Site and soil
Ideally choose a sunny position sheltered from cold winds and late frosts that can damage the flowers in spring, though modern cultivars show better cold resistance. Blackcurrants can be grown in light shade.
Blackcurrants will tolerate a wide range of soils, but being heavy feeders they prefer moisture-retentive fertile soils that are reasonably well-drained. They can cope with slightly impaired drainage.
Blackcurrants crop best on strong young growth made the previous season, so they are usually grown as a stooled multi-stemmed bush. This involves annual hard pruning of older growth to encourage strong young shoots growing from ground level.
Standard-trained blackcurrants are useful if space is limited. Standards or half-standards are "top worked" bushes – grafted on rootstocks (usually Ribes aureum) with 60cm-1m (2-3¼ft) clear ‘leg’.
Remove all perennial weeds, then incorporate into the planting area 5cm (2in) dressing of bulky organic material, such as manure based soil conditioner or garden compost. This is particularly important on light soils. Just before planting, fork in a compound fertiliser such as Growmore at 85g per m² (3oz per sq yd).
Buy two-year-old bushes container grown or bare-root FPCS certified stock (The Fruit Propagation Certification Scheme).
Plant bare root plants between October and March, but it is generally best to avoid planting in the middle of winter when the soil is either wet or frozen. Container-grown plants can be planted almost any time, but need regular watering during the dry periods.
Plant both container-grown and bare-root bush plants 5cm (2in) deeper than previously planted; look for the nursery soil mark at base. This will encourage strong shoot development from the base. Plant standards at the same soil depth as previously grown.
Space plants 1.5-1.8m (5-6ft) apart, using the wider spacing for vigorous cultivars.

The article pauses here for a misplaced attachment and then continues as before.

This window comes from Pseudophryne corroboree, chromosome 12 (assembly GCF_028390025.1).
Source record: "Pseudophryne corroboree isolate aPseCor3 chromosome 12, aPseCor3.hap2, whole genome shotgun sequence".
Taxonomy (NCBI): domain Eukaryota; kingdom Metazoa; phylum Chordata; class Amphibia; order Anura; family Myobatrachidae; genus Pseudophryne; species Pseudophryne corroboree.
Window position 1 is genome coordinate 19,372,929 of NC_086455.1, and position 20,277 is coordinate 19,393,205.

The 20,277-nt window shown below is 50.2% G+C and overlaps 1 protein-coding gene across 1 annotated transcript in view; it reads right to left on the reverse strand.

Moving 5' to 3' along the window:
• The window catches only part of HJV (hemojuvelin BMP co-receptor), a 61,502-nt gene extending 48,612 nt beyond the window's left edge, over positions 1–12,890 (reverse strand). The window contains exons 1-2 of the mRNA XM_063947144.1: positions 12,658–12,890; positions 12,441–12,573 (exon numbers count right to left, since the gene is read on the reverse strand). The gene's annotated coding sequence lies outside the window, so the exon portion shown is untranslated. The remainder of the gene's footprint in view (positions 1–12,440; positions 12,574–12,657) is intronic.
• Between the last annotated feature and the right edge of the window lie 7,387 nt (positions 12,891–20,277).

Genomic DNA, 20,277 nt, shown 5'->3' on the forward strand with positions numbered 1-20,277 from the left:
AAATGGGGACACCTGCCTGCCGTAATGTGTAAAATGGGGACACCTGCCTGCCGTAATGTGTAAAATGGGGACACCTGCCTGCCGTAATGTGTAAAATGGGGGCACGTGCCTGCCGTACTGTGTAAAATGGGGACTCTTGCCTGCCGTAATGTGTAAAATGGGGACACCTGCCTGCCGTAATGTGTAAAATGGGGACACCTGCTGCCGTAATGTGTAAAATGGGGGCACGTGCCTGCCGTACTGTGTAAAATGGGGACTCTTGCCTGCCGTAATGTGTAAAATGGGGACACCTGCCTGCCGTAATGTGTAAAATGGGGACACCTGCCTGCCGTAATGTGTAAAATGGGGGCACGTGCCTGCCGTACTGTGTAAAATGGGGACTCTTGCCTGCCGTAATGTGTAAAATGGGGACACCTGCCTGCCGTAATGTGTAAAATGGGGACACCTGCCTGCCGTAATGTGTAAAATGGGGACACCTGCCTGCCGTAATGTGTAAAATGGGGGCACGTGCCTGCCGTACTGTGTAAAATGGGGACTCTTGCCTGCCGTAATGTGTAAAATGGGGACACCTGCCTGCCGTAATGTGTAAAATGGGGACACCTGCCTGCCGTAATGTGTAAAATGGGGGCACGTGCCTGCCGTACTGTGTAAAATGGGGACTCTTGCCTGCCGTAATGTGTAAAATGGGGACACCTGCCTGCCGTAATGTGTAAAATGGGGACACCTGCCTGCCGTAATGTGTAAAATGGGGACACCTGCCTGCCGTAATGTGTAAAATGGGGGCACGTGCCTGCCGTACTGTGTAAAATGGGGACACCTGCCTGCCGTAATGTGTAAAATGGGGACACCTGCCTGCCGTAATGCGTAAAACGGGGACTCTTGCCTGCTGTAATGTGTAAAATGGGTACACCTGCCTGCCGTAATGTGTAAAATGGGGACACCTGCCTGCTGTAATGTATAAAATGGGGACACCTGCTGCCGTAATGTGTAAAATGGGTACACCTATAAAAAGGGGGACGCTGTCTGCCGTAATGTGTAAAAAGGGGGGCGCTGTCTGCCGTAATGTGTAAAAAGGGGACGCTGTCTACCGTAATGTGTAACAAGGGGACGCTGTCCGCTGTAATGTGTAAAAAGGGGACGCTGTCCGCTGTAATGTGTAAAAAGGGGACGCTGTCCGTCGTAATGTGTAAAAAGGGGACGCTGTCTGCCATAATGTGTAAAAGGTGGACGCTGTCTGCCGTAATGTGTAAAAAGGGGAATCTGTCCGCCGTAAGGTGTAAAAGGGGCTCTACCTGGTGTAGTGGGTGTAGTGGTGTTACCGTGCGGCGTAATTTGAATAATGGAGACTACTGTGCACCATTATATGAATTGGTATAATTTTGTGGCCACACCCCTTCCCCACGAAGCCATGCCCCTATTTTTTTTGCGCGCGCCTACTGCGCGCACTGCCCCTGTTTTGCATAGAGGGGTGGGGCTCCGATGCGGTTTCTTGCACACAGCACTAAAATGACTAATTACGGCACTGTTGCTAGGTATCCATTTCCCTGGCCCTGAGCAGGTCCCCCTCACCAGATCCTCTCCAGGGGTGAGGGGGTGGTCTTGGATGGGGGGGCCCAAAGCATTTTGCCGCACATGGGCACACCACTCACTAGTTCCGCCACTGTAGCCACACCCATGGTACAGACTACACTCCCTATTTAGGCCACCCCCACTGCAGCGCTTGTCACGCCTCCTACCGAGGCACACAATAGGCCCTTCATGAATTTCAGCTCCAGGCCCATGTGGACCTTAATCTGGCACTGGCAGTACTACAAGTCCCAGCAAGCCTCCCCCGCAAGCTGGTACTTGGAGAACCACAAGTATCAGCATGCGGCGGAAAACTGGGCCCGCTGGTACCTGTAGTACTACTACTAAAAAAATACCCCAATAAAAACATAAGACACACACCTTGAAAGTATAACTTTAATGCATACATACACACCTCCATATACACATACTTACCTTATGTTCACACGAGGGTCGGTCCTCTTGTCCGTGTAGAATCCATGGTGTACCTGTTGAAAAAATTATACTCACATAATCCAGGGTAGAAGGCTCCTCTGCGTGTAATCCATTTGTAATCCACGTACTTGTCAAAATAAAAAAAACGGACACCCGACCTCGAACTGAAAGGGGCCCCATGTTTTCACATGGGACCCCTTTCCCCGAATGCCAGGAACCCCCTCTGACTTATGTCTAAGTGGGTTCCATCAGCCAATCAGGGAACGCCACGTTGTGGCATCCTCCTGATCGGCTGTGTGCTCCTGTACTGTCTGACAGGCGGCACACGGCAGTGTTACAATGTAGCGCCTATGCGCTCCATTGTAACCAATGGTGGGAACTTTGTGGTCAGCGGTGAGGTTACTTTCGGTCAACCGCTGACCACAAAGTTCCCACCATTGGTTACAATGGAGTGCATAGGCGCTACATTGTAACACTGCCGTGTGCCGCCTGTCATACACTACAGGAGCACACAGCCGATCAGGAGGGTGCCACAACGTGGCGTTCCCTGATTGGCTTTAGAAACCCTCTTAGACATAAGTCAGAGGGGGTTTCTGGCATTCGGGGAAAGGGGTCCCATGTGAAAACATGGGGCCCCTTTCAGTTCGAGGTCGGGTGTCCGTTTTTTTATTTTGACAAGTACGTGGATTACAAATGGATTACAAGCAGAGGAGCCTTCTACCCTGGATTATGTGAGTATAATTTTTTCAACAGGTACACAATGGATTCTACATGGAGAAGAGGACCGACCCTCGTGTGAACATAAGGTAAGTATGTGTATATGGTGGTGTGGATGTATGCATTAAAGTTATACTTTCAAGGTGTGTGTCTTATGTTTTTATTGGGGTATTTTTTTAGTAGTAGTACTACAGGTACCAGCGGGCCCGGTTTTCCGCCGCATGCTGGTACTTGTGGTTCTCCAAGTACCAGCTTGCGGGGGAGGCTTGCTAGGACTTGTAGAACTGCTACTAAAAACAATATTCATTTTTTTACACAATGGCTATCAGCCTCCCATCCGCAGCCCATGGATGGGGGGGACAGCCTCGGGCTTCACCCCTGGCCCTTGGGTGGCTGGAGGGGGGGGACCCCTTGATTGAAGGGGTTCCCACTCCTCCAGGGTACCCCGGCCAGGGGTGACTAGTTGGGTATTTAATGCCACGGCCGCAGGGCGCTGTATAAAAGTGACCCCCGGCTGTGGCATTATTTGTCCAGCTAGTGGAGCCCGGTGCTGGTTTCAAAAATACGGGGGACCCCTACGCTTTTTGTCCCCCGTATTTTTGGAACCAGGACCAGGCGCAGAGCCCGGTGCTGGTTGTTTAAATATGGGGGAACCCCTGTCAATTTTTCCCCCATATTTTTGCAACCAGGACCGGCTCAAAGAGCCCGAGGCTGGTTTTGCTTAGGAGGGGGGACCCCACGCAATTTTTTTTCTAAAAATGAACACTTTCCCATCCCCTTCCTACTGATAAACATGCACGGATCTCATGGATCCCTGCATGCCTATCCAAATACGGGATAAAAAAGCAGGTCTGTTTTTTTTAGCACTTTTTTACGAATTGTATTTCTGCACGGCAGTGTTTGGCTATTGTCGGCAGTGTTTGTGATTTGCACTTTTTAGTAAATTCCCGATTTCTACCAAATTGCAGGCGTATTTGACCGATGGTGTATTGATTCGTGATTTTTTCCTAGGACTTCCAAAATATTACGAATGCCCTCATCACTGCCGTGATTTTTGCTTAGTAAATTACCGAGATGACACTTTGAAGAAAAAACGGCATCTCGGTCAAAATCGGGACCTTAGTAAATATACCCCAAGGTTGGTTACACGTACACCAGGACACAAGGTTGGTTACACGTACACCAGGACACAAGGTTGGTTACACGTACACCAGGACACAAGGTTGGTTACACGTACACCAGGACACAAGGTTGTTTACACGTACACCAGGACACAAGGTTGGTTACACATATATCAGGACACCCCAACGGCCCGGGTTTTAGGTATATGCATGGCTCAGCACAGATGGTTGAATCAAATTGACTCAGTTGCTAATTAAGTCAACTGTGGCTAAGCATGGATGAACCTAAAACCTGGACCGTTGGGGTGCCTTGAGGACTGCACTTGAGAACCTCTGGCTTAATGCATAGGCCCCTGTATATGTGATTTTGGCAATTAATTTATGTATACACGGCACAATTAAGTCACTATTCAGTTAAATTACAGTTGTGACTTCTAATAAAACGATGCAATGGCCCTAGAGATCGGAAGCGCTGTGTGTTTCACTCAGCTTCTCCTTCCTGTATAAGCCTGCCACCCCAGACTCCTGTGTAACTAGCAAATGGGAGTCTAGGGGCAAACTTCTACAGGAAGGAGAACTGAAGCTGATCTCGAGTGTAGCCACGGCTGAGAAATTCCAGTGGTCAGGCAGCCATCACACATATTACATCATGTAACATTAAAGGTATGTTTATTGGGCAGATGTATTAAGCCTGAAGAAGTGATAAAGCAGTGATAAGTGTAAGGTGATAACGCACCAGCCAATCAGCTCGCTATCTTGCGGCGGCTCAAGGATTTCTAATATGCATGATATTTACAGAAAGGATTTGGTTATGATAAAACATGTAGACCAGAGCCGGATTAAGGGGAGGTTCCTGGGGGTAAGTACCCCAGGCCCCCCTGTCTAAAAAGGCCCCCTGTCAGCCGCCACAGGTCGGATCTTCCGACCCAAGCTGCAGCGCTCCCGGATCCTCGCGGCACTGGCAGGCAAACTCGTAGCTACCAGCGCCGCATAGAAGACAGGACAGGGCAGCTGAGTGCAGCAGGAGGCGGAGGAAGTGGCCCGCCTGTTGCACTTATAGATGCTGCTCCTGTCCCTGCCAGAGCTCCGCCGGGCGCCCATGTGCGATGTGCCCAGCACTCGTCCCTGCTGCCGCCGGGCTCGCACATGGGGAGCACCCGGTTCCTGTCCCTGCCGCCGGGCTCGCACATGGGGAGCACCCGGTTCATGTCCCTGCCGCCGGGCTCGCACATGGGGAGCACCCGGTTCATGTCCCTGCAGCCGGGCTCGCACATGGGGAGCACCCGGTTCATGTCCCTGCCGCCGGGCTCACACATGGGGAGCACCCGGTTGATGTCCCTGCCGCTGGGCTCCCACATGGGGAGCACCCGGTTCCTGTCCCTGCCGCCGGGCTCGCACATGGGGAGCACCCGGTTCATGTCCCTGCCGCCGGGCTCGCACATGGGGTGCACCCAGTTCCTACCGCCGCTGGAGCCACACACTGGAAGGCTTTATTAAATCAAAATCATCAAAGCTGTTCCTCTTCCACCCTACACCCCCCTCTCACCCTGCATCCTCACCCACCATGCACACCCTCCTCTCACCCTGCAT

Pruning at planting
When planting in autumn to early spring cut all shoots back to 2.5cm (1in) above soil level in order to achieve strong growth from the base. Though this seems extreme and the first year’s fruit is lost, this will be beneficial in the long term. On well-developed plants you can retain half of the shoots that will give a small crop. Do not prune container-grown plants hard on planting if planted later in the season when they are actively growing.
Standards do not require hard pruning after planting.
Blackcurrants generally do not perform well in containers long term due to the growing habit and size of the plants. However, underperforming containerised plants can recover if planted out into open ground. More compact cultivars such as ‘Ben Sarek’ and ‘Ben Gairn’ are better suited for containers.
Choose a sizeable container about 45cm (18in) wide and deep. Use a soil based compost such as John Innes No. 3, improved with 20-30% by volume multipurpose compost and 10% perlite/sharp-sand/horticultural grit. Alternatively, use peat-free multipurpose compost mixed with about 20% perlite/sharp-sand/horticultural grit.
Mix in a slow-release fertiliser or liquid feed during the summer months. Annually top dress with fresh potting compost. Re-pot after 3-4 years in late winter or early spring. Remove some of the old compost and trim some larger roots on the outside of the rootball.
Feeding and mulching
Feed annually with a general fertilizer, such as Growmore at 100g per square metre (3oz per sq yd) in spring. Weak plants can benefit from an additional high nitrogen feed at 25g per m² (¾oz per sq yd) of ammonium sulphate. Follow feeding with mulching around the base, using a 5cm (2 in) deep layer of organic mulch such as manure-based soil conditioner or garden compost.
Water well in dry weather at ground level rather than overhead. Avoid heavy watering as fruit ripens to prevent skins splitting.
Protect bushes in flower by covering them with fleece or cloth on nights when frost is forecast.